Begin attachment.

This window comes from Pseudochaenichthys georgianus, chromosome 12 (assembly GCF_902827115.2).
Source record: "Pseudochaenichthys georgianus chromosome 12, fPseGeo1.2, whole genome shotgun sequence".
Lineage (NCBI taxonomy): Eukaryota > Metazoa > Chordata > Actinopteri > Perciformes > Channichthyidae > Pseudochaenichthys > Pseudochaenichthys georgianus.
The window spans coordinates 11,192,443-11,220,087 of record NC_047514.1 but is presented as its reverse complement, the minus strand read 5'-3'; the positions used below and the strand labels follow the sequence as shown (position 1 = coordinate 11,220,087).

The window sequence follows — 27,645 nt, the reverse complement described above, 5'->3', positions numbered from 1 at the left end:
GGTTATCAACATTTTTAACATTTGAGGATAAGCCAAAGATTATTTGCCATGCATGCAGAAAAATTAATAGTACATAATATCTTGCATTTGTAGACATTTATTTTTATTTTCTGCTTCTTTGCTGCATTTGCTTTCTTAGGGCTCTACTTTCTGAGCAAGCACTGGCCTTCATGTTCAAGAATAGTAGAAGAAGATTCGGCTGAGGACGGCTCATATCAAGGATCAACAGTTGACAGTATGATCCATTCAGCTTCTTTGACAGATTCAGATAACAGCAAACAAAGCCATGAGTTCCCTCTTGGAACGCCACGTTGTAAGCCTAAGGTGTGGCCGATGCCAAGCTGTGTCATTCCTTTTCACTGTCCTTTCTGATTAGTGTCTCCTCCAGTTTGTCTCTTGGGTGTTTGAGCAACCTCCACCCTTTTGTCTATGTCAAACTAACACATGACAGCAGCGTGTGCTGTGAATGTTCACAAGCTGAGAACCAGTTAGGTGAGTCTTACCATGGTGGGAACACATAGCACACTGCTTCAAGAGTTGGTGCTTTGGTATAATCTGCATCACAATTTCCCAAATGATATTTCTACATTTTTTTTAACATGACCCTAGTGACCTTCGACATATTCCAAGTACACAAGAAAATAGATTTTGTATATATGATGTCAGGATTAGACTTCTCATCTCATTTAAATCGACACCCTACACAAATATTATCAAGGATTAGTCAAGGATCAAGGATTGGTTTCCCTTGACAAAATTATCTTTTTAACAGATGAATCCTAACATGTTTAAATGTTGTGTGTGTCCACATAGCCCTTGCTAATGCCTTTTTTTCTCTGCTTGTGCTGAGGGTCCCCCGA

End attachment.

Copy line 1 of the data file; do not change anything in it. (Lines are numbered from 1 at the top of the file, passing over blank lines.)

This window comes from Pseudochaenichthys georgianus, chromosome 12 (assembly GCF_902827115.2).